This same scenario exists in service parts. Whether they are automotive, heavy truck, agricultural, or construction equipment dealers, virtually every one of them is getting deliveries almost daily. In most cases (particularly for auto dealers), the deliveries are made on dedicated delivery vehicles. This means that the truck is dedicated to the delivery of a particular OEMs’ parts, following a set route and making deliveries at the same time every day. So, much like the FedEx/UPS example, we have the same redundancy between the likes of GM and Nissan dealers.

This reality hasn’t been lost on the managers of these service parts supply chains. In fact, that’s why a number of them called upon us to help them collaborate and find ways to do things more efficiently together, rather than independently. The fact is, even the most efficient supply chain is sub-optimal when considered in the context of other relevant supply chains (think FedEx and UPS).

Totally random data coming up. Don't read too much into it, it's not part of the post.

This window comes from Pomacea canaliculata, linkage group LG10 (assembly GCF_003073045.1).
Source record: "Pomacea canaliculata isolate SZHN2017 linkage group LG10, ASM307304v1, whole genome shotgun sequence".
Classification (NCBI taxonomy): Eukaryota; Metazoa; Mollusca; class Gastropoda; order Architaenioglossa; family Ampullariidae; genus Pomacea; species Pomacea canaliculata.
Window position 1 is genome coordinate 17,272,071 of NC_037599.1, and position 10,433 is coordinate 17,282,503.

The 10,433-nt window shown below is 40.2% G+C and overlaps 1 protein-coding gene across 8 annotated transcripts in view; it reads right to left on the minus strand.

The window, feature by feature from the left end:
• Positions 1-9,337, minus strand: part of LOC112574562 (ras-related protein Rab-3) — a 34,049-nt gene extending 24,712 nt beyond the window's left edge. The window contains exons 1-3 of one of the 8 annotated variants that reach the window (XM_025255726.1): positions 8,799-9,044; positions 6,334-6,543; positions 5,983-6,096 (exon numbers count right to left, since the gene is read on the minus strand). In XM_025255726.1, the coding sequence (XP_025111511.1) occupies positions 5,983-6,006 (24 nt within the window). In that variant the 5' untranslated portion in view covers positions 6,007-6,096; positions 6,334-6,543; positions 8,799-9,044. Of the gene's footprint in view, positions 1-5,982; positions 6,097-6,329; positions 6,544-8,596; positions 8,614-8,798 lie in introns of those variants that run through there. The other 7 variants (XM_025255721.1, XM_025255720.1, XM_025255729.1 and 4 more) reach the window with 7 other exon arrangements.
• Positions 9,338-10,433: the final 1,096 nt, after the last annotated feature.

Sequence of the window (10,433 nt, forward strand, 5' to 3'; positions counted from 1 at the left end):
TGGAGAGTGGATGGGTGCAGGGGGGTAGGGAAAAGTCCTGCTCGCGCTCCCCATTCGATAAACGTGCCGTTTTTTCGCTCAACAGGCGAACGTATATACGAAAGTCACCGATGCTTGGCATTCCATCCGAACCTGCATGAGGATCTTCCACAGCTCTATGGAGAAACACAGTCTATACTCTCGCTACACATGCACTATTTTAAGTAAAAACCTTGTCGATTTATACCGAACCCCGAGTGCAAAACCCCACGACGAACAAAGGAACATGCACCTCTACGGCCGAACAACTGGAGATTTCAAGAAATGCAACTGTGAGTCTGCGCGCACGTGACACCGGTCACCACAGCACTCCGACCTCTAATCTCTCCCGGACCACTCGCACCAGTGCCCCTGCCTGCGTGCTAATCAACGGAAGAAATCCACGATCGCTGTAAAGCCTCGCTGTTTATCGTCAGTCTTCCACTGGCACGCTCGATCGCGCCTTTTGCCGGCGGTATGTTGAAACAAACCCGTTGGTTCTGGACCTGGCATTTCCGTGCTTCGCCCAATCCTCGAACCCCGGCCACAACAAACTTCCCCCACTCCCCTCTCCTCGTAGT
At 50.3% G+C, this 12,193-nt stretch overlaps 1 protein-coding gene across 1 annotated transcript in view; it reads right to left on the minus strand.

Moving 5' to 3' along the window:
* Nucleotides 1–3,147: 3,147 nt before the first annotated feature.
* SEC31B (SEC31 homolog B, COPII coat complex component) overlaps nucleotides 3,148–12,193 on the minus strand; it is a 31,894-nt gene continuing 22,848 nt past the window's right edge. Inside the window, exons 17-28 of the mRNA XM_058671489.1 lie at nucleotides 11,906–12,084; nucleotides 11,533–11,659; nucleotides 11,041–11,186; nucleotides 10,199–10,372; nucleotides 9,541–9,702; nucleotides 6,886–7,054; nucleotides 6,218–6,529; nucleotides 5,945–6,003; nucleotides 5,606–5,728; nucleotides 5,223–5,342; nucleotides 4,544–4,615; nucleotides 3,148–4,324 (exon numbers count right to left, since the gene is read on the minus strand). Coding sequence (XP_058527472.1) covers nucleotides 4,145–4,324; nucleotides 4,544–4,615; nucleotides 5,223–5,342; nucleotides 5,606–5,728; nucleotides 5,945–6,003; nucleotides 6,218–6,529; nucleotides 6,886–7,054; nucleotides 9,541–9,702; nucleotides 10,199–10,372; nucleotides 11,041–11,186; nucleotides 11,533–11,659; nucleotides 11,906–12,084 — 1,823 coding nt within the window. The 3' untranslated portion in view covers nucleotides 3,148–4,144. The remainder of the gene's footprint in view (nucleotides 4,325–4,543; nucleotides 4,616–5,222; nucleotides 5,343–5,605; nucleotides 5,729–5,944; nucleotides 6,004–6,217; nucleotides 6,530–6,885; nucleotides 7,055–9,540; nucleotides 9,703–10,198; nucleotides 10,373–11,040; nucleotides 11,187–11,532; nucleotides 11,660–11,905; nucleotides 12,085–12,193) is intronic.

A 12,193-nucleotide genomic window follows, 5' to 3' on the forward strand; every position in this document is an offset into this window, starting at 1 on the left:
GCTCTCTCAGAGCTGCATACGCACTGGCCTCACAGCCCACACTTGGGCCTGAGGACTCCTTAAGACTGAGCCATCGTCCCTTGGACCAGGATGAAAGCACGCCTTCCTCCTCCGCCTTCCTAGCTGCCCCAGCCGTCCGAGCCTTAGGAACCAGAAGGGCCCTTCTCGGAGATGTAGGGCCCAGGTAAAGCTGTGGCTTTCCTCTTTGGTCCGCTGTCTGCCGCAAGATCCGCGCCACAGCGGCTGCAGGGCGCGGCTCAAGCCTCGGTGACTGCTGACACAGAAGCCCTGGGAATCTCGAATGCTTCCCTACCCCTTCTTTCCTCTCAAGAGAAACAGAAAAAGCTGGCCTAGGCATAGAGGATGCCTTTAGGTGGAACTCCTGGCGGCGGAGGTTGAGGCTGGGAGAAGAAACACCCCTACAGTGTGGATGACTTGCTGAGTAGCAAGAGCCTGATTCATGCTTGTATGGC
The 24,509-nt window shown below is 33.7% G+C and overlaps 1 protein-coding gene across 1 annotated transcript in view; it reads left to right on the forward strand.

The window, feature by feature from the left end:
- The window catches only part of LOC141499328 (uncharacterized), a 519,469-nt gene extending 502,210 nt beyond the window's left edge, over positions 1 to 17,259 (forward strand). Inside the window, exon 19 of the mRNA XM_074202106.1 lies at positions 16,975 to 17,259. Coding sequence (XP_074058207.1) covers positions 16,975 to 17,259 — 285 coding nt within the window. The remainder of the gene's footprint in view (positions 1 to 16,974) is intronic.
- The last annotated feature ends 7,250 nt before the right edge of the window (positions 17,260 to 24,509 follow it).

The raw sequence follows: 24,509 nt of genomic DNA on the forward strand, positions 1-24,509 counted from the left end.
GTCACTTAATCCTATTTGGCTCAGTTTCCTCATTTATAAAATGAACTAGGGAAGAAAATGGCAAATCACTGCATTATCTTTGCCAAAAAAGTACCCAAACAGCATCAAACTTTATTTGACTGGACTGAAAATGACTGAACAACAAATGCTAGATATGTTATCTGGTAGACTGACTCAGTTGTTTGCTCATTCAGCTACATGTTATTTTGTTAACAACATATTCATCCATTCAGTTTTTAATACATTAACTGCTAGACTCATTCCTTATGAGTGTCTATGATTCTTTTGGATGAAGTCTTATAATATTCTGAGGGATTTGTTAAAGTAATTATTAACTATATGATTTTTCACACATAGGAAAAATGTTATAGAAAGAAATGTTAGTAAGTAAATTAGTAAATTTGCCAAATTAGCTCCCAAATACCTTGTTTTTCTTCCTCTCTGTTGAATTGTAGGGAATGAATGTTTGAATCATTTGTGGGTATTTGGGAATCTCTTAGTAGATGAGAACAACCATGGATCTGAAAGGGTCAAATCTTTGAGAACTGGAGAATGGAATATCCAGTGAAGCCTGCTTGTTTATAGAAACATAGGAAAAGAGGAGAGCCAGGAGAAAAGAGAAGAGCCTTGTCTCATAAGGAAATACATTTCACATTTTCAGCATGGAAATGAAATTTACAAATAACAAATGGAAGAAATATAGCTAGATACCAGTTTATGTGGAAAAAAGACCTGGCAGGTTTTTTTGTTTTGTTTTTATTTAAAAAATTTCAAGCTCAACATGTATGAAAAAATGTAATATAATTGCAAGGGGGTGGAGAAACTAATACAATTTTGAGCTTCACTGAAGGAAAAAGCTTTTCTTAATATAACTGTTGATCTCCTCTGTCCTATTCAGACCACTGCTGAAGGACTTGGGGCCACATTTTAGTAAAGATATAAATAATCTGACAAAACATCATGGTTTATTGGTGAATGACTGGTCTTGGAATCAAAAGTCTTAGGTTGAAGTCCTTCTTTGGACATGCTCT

While each company has its own particular network issues, it should be no surprise that many companies share the same list of challenges. The solutions to these may be found via collaboration. Specific regional collaboration opportunities include:
  • Pacific Northwest
  • Hawaii/Alaska
  • Plains/Dakotas
  • Larger, central/western cities – Denver, Salt Lake City, Kansas City, Albuquerque
  • Western Canada
The issue in these regions is that no single OEM has the volume or density of delivery points to justify either a warehouse or a dedicated delivery route. As a result, order-to-delivery times are often long and unpredictable. Through collaboration, combined volumes are likely to result in the critical mass necessary to achieve high levels of service at a reasonable cost.